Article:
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Will purple and green make blue?

Will purple and green make blue?

Many people wonder if mixing the colors purple and green will result in the color blue. This is an interesting question that involves some basic color theory and physics. In this article, we’ll break down the science behind mixing paint pigments, light waves, and digital colors to find out if combining purple and green will actually make blue. Understanding color interactions helps artists mix paints, designers choose color palettes, and scientists build color models. Read on to learn the factors that determine what colors are produced when colors are blended.

How Paint Pigments Mix

When it comes to mixing paint pigments, the answer is no – combining purple and green paint will not make blue paint. Here’s a quick overview of how paint pigments work:

Paint pigments are chemical compounds that absorb some wavelengths of visible light and reflect others. The wavelengths that are reflected back determine what color our eyes perceive.
Purple pigment absorbs green, orange, and yellow light and reflects back blue and red light.
Green pigment absorbs red, orange, and purple light and reflects back green and blue light.
When these two pigments are mixed, both red and yellow light are absorbed, leaving only blue light to be reflected back – resulting in a dark blue or purple shade rather than a true primary blue.

So when working with paints, mixing purple and green will create a dark, muddy color but not a vibrant primary blue. This is why understanding color mixing is so important for painters!

Additive vs. Subtractive Color Mixing

To understand why combining purple and green light can make blue, we need to talk about the difference between additive and subtractive color mixing.

Additive color mixing applies to light. With light, individual wavelengths are added together to create other colors:

Red light + Green light = Yellow light
Red light + Blue light = Purple (magenta) light
Green light + Blue light = Cyan (light blue) light

Subtractive color mixing applies to pigments. With pigments, wavelengths are absorbed (subtracted) to create new colors:

Yellow pigment absorbs blue light and reflects red + green.
Cyan pigment absorbs red light and reflects green + blue.
Magenta pigment absorbs green light and reflects blue + red.

This difference explains why combining paint pigments works differently than combining light. So to find out if combining purple and green light makes blue, we need to think about additive color mixing.

Mixing Colored Light

When it comes to light, combining the right purple and green wavelengths can make blue light. Here’s a more in-depth look:

The purple or magenta wavelengths are ~700nm (red) and ~400nm (blue).
The green wavelengths are ~496-570nm.
If the green wavelengths around ~550nm are combined with the blue ~400nm wavelengths from purple, the resulting wavelengths are perceived as blue by our eyes and brains.

Specifically, wavelengths of about 450-495nm appear blue to us. So while green light on its own doesn’t look blue, combining it with the blue end of the purple spectrum can produce a true blue color.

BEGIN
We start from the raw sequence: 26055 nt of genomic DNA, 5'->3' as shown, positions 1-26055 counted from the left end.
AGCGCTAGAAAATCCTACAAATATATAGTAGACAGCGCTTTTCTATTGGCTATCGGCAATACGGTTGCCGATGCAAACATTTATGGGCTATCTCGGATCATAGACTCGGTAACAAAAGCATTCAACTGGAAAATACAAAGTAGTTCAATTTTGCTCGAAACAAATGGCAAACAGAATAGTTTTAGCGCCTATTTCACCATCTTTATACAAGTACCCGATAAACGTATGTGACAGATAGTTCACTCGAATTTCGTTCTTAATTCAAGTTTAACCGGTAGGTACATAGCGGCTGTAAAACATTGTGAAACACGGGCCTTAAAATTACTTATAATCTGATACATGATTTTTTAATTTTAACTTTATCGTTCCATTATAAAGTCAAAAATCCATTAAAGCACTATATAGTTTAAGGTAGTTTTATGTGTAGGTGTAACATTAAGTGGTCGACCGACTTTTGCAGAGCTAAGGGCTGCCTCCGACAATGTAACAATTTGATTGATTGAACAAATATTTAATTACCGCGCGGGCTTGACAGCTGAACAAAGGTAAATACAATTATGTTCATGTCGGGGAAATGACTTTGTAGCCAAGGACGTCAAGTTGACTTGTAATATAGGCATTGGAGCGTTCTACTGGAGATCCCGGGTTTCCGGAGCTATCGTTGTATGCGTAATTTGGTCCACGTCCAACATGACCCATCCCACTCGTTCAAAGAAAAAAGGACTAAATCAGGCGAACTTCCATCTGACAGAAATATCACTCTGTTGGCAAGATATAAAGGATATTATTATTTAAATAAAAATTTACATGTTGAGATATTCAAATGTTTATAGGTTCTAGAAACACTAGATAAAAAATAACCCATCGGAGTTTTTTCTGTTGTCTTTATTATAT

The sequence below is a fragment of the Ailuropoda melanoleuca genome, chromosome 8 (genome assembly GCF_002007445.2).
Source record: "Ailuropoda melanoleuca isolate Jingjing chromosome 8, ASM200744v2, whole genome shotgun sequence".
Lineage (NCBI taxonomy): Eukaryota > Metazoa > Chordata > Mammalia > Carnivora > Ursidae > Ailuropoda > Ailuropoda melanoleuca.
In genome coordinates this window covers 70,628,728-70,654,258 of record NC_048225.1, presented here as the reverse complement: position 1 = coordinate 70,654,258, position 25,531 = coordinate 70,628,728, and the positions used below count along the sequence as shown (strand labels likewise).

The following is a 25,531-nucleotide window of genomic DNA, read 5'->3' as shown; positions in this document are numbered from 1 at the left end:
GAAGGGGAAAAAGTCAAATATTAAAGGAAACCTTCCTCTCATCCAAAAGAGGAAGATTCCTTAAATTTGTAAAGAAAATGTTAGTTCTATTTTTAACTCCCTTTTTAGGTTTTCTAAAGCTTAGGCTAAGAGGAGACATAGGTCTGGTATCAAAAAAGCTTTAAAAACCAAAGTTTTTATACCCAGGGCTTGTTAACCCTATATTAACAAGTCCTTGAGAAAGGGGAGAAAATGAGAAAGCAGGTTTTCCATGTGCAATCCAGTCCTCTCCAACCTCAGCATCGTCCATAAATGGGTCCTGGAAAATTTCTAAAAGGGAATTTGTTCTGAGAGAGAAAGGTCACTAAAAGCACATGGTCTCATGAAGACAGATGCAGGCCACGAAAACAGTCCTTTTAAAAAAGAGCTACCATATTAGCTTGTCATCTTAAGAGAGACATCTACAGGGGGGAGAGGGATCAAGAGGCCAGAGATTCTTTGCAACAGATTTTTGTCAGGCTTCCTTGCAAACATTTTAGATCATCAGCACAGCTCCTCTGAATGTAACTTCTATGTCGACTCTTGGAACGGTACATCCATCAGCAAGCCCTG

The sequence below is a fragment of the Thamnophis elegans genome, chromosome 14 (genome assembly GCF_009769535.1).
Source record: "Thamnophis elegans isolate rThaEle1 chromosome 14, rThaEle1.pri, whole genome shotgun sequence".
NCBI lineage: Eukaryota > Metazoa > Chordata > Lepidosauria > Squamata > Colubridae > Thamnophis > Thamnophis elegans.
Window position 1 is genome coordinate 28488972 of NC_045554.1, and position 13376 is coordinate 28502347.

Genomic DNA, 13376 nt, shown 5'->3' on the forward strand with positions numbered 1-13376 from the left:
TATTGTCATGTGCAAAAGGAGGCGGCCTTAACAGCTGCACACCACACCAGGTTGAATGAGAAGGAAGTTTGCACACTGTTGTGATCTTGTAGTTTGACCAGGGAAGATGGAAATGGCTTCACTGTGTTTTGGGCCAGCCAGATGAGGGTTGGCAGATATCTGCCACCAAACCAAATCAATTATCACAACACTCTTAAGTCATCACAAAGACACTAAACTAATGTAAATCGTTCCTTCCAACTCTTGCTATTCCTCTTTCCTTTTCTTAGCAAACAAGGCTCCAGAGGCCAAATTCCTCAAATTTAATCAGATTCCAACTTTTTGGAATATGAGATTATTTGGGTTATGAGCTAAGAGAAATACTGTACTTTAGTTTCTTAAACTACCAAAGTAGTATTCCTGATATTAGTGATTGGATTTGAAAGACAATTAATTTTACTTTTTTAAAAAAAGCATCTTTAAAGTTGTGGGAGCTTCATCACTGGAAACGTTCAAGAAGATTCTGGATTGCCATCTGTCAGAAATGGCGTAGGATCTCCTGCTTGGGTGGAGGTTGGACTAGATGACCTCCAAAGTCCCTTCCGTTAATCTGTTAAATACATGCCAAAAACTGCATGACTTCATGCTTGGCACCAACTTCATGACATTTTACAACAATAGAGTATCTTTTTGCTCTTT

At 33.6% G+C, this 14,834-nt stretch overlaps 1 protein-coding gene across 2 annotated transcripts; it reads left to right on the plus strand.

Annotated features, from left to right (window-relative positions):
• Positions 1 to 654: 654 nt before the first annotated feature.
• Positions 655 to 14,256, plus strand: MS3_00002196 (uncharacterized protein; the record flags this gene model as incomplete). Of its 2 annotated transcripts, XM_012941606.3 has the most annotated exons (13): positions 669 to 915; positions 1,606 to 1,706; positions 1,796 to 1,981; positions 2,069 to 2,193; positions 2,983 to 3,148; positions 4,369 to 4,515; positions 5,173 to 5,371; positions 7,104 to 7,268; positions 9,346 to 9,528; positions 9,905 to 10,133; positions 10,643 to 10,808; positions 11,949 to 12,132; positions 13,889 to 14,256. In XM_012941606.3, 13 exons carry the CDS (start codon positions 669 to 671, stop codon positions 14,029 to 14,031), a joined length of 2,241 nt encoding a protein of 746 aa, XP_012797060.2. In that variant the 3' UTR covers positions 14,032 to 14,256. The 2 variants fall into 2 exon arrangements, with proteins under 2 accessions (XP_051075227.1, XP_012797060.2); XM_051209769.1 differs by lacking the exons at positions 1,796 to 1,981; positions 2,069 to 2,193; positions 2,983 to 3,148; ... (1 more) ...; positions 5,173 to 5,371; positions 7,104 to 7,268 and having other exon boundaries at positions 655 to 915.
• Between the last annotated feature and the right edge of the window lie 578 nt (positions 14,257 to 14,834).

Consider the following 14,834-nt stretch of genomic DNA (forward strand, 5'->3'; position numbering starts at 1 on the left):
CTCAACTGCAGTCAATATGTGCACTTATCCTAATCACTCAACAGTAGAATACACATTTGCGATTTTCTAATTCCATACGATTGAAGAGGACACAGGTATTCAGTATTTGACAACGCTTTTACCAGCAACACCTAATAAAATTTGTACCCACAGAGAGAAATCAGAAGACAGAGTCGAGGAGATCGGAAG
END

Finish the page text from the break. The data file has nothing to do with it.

You can try this yourself by overlapping green and purple spotlights – where they overlap, you’ll see the color blue. Computer and TV screens work the same way, mixing red, green and blue light to create all the colors we see.

Digital Color Mixing

Unlike paints, digital colors use additive color mixing. Combining purple and green RGB values will make a shade of blue.

Purple RGB values are around Red: 125, Green: 0, Blue: 255
Green RGB values are around Red: 0, Green: 128, Blue: 0
If you averaged these RGB values, you’d get Red: 62, Green: 64, Blue: 127 – a medium blue color.

The exact RGB values determine the shade of the resulting blue. Darker blues have higher blue values, while lighter blues have higher green and red values mixed in.

So in digital applications like graphic design, illustration, and web design, combining purple and green always makes some shade of blue. Understanding color mixing helps designers pick the perfect hues.


While purple and green paint won’t make blue, combining light waves or digital colors in the purple and green spectrums will result in a blue output. This is because of the difference between additive and subtractive color mixing.

With paint pigments, which use subtractive mixing, the two colors create a dark blended shade. But with light and digital colors, which use additive mixing, the component wavelengths combine to form wavelengths our eyes see as shades of blue.

So the short answer is no, purple and green pigments won’t make blue paint. But with light and digital colors that mix additively, purple and green can combine to create blue! Understanding the science of color mixing helps artists, designers and scientists predict the colors produced by blending different color spectrums.


Here is a summary of the key points:

– Mixing purple and green paint pigments creates a dark, muddy shade, not a pure blue.

– With additive color mixing of light, combining purple and green light can make blue by mixing the green and blue wavelengths.

– On digital screens, combining purple and green RGB values averages to a shade of blue.

– The difference comes down to subtractive vs additive color mixing.

– Understanding color theory helps predict the results of mixing different color pigments and light wavelengths.